Author: Jon Armstrong
Publisher: Night Shade Books
Release Date: December 14, 2010
Yarn is a fairy tale that answers the question, “What would happen if fashion literally ruled society?”. But this isn’t a fluffy bed time story. In Yarn, the prequel to his best seller, Grey, Jon Armstrong has created a dystopian society ruled by one draconian fashion celebrity and a society that places fashion above everything else.
The reader is taken on the Cinderella adventure of Tane Cedar as he takes on one final commission for a dying friend, to create a jacket made from the deadly and highly illegal Xi yarn. Through a mix of flashbacks and driving action we learn how Tane became the supreme tailor he is today and why he does not question the commission that could cost him the empire he has worked so hard to build.
Armstrong plays with the cutthroat world of retail to create a literal cutthroat environment. These are not your typical part time jobs at the mall. When you sign on, you are signing on to fight to death for your employer, be it for a prime spot in the mall or a displeasing word spoken about the garments you sell. Saleswarriors weave warTalk and knitting needle weapons with the same ease they knit fashion skivve.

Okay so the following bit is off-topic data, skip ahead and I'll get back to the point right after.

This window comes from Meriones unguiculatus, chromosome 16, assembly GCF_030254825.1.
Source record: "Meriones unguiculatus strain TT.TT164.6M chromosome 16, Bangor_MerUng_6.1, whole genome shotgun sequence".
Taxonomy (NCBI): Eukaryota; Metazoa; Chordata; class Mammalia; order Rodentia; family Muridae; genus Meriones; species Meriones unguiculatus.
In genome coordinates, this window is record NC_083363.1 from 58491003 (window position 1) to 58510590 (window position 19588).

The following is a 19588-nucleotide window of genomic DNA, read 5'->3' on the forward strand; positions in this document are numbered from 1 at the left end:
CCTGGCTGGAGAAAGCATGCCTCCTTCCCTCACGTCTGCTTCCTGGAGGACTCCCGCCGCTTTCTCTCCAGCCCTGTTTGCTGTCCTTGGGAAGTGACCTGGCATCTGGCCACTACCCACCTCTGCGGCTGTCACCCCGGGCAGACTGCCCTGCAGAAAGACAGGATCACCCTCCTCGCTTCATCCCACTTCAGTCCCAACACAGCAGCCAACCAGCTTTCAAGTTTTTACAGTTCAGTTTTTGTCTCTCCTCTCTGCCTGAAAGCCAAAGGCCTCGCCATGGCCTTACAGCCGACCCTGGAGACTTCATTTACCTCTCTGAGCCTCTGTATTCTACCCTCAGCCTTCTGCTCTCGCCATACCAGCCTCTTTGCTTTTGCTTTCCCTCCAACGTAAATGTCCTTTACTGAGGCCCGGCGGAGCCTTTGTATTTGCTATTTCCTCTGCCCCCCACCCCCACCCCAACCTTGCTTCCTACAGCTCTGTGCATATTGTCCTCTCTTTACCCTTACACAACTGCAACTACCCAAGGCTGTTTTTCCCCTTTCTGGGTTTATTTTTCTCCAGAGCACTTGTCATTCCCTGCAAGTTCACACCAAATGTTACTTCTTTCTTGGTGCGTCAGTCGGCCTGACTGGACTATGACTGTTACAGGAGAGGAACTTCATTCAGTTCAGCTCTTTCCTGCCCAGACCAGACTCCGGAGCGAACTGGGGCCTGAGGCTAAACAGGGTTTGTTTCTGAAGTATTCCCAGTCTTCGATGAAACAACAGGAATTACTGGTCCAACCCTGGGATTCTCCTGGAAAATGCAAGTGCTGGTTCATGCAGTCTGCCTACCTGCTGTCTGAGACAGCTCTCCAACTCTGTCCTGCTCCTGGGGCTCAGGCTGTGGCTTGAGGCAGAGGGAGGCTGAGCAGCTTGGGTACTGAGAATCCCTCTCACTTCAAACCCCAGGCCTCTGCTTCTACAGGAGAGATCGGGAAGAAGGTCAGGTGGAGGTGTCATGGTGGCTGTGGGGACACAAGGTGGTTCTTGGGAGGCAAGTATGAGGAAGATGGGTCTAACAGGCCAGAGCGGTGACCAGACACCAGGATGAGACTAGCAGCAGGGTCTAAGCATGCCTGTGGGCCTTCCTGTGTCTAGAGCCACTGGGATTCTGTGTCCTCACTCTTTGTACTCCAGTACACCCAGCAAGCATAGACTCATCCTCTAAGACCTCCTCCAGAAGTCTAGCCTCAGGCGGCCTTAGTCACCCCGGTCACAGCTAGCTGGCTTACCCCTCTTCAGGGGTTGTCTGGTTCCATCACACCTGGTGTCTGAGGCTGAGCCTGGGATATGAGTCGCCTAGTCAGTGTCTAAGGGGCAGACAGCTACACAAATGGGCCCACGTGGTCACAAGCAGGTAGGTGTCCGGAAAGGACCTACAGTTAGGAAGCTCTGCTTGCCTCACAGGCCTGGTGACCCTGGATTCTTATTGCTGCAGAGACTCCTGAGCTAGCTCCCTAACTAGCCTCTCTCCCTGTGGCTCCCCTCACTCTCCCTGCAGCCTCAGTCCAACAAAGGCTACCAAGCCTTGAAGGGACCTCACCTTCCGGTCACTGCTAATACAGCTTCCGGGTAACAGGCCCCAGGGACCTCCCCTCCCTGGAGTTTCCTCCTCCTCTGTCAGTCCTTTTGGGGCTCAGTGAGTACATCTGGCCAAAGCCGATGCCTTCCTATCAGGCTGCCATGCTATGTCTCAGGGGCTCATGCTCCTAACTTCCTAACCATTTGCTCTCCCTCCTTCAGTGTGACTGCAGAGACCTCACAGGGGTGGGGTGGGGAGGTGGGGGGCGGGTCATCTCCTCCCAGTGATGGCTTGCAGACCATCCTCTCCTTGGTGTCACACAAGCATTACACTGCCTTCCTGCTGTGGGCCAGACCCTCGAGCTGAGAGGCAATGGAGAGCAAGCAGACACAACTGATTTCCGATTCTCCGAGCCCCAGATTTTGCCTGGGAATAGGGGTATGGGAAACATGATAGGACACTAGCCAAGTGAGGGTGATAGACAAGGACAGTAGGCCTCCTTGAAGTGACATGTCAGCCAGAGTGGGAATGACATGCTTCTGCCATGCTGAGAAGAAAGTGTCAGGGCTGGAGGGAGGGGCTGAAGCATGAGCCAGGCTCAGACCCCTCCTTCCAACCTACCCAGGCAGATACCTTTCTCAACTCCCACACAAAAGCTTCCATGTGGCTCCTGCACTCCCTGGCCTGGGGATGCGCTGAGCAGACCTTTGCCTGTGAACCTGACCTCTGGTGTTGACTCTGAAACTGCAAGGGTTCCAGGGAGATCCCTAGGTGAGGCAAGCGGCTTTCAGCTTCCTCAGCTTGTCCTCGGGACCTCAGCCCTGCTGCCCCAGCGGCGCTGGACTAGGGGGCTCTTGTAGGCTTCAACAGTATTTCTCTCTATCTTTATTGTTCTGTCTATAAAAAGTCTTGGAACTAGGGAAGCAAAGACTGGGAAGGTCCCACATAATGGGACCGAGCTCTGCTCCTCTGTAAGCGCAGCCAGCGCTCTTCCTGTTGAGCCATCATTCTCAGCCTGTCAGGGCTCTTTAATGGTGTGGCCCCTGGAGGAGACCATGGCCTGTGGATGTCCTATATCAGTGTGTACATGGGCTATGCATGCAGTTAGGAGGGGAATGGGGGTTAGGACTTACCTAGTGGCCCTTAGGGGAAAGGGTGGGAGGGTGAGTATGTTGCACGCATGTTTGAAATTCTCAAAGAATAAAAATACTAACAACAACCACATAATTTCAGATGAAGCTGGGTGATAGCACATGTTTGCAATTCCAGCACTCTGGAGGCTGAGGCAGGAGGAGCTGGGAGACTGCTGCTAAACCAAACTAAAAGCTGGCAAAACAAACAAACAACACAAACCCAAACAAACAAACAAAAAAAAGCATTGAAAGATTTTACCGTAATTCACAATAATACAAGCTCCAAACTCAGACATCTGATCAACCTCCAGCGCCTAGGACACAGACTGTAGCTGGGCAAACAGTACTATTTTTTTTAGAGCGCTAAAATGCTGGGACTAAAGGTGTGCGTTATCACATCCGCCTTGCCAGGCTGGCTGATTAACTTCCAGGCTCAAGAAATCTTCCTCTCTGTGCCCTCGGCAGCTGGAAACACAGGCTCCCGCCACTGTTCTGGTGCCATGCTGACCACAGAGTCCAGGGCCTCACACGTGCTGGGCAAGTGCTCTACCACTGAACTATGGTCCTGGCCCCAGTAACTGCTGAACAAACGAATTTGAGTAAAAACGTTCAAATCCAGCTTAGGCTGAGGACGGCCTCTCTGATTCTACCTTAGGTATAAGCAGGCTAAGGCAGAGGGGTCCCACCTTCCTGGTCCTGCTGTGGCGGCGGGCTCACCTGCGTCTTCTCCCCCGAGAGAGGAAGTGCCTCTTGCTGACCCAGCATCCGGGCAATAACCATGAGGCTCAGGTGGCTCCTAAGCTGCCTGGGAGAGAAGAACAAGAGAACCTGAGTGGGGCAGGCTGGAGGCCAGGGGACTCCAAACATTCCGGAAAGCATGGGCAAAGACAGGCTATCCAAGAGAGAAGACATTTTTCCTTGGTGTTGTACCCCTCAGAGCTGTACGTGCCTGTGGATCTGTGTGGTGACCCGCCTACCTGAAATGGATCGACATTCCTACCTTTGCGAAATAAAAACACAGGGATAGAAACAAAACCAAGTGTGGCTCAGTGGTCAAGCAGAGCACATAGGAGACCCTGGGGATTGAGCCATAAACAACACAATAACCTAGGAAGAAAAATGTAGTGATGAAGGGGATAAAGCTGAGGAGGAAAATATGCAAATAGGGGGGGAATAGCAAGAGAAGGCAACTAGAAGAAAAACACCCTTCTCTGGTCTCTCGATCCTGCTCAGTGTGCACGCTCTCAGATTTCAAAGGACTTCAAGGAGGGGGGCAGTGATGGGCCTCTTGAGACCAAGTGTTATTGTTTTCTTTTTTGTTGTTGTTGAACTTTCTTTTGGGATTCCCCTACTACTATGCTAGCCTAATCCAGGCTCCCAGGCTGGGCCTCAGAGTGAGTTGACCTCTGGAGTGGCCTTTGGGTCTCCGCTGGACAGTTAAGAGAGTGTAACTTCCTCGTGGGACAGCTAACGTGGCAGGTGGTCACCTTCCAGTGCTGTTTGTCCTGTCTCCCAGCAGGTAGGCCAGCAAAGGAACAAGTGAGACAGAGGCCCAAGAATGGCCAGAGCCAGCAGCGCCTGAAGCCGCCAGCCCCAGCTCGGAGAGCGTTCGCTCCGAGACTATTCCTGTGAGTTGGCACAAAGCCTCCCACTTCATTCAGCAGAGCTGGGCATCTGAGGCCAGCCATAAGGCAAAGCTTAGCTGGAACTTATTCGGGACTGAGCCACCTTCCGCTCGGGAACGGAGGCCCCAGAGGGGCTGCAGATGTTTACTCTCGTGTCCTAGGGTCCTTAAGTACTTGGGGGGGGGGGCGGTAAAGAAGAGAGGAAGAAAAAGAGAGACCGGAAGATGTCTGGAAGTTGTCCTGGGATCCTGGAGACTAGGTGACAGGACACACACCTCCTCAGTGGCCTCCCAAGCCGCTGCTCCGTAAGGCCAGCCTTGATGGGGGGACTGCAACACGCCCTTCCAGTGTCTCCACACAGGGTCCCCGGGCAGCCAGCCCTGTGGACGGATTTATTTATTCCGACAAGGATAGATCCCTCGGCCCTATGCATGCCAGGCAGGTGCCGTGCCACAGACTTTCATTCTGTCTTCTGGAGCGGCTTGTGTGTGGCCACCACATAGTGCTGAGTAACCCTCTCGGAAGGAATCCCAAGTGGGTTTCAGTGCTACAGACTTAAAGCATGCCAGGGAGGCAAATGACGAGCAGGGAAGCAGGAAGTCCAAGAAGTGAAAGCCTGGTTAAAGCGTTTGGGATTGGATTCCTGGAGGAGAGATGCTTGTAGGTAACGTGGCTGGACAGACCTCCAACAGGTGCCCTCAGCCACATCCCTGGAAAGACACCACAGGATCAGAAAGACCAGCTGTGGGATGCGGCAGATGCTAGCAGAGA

One of the aspects of this novel I found most compelling was the “warTalk” used by the various “saleswarriors” in the story. It is a language born of poetry, sea shanties, and smack talk. Armstrong throws the reader into the soup of Seattlehama’s language. No glossary of slang is included; you have to figure out what everyone is trying to imply just as Tane does in his early days as an apprentice. The language of the residents of Seattlehama is as superfluous in poetics as the fashions they create and wear. As the story moves on the reader will soon learn that warTalk is no more confusing than the language of our own commercials.
I originally scoffed at the idea of fashion punk as a worthy literary genre. It felt too gimmicky, as though Armstrong was riding on the success of steampunk and the various young adult novels in that genre. But as I found myself unable to put down Yarn, I soon learned there is something to this relatively new genre. Will I see people dressing in fashion punk at Dragon*Con? Who knows? But if Armstrong keeps up the brilliant storytelling in this particular genre, it would not surprise me if 2011 becomes the year of fashion punk.
If you enjoyed The Hunger Games trilogy, watch Project Runway as a guilty pleasure, or are looking for a modern fairy tale with bite, you need to pick up a copy of Jon Armstrong’s Yarn.
Rating: 4 / 5 Stars